In fact the three properties are one, and each ‘inwarde learning’ marks Julian’s progressive understanding of that single day as it was comprehended over the course of nearly 30 years. The revelation, then, is not what was shown on that day in 1373. Or rather, the revelation is not simply that vision, nor its record, but includes the whole process of composition – which results, finally, in the work that begins: ‘This is a revelation of love …’[8] From the vision of 13 May to A Vision of a Devout Woman to A Revelation of Love: that is the ‘[w]hole revelation, from the beginning to the ende’. And as a process, it is uncannily similar to the way that Scripture itself was received and understood, at least through its vast tradition of commentary and its formal treatment in theology (not to mention sermons, treatises, apologies, versifications, etc.). The implicit was made explicit, the narratives of Scripture explained and codified in more rational, logical terms. What Julian’s Revelation represents is, as it were, the accretions of tradition layered upon a holy book; except here source and commentary are compressed within a single lifetime, the vision and work and emotion, it seems, of a solitary woman.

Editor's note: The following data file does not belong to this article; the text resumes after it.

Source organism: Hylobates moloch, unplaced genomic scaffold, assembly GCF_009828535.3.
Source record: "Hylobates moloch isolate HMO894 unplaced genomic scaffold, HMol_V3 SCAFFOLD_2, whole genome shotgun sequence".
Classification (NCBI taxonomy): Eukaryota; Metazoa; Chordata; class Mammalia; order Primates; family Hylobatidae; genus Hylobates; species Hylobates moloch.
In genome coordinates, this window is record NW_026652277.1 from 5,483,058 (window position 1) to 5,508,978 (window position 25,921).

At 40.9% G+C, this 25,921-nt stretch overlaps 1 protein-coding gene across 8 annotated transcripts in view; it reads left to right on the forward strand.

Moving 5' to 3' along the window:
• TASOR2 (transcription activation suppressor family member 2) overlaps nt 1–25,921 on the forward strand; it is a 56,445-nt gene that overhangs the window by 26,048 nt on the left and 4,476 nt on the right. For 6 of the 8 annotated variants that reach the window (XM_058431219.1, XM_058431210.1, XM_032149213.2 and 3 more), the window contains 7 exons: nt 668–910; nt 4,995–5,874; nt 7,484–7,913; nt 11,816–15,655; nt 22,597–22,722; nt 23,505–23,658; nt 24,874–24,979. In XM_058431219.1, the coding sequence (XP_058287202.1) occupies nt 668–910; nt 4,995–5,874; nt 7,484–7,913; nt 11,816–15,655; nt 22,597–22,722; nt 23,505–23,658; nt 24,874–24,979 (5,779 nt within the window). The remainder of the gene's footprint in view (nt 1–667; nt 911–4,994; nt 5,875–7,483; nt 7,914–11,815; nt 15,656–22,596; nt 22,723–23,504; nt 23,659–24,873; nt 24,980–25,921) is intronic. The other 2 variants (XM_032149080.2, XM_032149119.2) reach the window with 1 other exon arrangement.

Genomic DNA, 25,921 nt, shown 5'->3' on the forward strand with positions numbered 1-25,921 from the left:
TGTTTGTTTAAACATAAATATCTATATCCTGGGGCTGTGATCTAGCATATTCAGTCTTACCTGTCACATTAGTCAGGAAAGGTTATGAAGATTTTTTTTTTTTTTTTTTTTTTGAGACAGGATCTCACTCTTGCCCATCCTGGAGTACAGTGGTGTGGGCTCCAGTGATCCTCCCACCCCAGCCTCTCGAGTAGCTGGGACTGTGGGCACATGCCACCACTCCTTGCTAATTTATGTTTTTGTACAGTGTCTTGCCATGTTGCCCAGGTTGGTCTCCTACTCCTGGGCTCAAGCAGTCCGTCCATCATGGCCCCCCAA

Kenneth Chong is Postdoctoral Research Fellow at the University of Queensland. He has a PhD in English from Princeton University, and is working on a book about the inheritance of scholastic thought in Middle English religious literature.

[1] The Writings of Julian of Norwich: A Vision Showed to a Devout Woman and A Revelation of Love, ed. Nicholas Watson and Jacqueline Jenkins (University Park: Pennsylvania State University Press, 2006), 2.18–19 All references, unless otherwise noted, are to A Revelation of Love.

[2] Ibid., 4.1–5; c.f. Vis. 3.10–14.

[3] Ibid., 4.6–8.

[4] Ibid., 4.10–11.

[5] Ibid., 9.24–6.

[6] Ibid., 2.2.

[7] Ibid., 55.63–70.

[8] Ibid., 1.1.